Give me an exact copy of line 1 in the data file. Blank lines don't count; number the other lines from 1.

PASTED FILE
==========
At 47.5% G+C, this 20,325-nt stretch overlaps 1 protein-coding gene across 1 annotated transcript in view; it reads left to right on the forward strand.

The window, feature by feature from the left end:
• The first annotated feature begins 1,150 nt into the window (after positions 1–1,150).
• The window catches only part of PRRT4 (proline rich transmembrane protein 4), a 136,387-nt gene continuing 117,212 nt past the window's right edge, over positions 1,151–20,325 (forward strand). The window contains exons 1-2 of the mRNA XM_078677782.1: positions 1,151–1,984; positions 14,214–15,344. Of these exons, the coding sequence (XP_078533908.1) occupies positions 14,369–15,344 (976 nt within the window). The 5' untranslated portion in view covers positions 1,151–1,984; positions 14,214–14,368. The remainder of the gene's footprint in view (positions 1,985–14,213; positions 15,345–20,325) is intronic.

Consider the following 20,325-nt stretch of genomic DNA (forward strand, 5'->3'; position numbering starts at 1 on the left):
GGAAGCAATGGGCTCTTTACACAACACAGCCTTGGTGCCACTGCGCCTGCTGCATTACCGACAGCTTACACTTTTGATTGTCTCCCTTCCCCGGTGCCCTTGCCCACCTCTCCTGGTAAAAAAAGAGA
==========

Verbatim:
At 47.5% G+C, this 20,325-nt stretch overlaps 1 protein-coding gene across 1 annotated transcript in view; it reads left to right on the forward strand.